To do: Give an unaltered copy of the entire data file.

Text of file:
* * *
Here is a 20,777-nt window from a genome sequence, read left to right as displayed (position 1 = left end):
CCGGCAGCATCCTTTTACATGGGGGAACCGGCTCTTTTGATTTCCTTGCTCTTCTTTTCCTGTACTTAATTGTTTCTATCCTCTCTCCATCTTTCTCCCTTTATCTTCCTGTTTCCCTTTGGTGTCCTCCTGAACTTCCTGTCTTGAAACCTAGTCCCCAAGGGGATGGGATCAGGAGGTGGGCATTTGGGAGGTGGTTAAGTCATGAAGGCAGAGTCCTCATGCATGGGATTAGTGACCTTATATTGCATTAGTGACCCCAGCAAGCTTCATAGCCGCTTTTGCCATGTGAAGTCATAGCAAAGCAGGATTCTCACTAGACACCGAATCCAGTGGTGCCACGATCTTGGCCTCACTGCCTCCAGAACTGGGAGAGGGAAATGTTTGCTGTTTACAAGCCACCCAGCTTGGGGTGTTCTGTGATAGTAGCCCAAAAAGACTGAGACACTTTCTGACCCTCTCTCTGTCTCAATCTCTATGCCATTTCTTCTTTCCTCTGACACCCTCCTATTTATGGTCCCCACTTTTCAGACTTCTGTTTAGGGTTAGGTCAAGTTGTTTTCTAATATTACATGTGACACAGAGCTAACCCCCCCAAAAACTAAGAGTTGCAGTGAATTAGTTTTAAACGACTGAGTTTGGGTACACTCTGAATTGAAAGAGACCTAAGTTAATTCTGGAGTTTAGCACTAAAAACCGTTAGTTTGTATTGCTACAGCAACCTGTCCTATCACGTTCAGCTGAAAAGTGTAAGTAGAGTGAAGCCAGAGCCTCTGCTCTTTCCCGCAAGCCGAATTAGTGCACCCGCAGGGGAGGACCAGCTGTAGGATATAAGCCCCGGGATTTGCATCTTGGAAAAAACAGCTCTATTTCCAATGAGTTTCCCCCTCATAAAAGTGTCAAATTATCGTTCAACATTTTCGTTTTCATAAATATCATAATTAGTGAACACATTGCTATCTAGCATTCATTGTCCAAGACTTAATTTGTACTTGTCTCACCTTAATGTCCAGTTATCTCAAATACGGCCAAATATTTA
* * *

Here is a 20,777-nt window from a genome sequence, read left to right as displayed (position 1 = left end):
CCGGCAGCATCCTTTTACATGGGGGAACCGGCTCTTTTGATTTCCTTGCTCTTCTTTTCCTGTACTTAATTGTTTCTATCCTCTCTCCATCTTTCTCCCTTTATCTTCCTGTTTCCCTTTGGTGTCCTCCTGAACTTCCTGTCTTGAAACCTAGTCCCCAAGGGGATGGGATCAGGAGGTGGGCATTTGGGAGGTGGTTAAGTCATGAAGGCAGAGTCCTCATGCATGGGATTAGTGACCTTATATTGCATTAGTGACCCCAGCAAGCTTCATAGCCGCTTTTGCCATGTGAAGTCATAGCAAAGCAGGATTCTCACTAGACACCGAATCCAGTGGTGCCACGATCTTGGCCTCACTGCCTCCAGAACTGGGAGAGGGAAATGTTTGCTGTTTACAAGCCACCCAGCTTGGGGTGTTCTGTGATAGTAGCCCAAAAAGACTGAGACACTTTCTGACCCTCTCTCTGTCTCAATCTCTATGCCATTTCTTCTTTCCTCTGACACCCTCCTATTTATGGTCCCCACTTTTCAGACTTCTGTTTAGGGTTAGGTCAAGTTGTTTTCTAATATTACATGTGACACAGAGCTAACCCCCCCAAAAACTAAGAGTTGCAGTGAATTAGTTTTAAACGACTGAGTTTGGGTACACTCTGAATTGAAAGAGACCTAAGTTAATTCTGGAGTTTAGCACTAAAAACCGTTAGTTTGTATTGCTACAGCAACCTGTCCTATCACGTTCAGCTGAAAAGTGTAAGTAGAGTGAAGCCAGAGCCTCTGCTCTTTCCCGCAAGCCGAATTAGTGCACCCGCAGGGGAGGACCAGCTGTAGGATATAAGCCCCGGGATTTGCATCTTGGAAAAAACAGCTCTATTTCCAATGAGTTTCCCCCTCATAAAAGTGTCAAATTATCGTTCAACATTTTCGTTTTCATAAATATCATAATTAGTGAACACATTGCTATCTAGCATTCATTGTCCAAGACTTAATTTGTACTTGTCTCACCTTAATGTCCAGTTATCTCAAATACGGCCAAATATTTA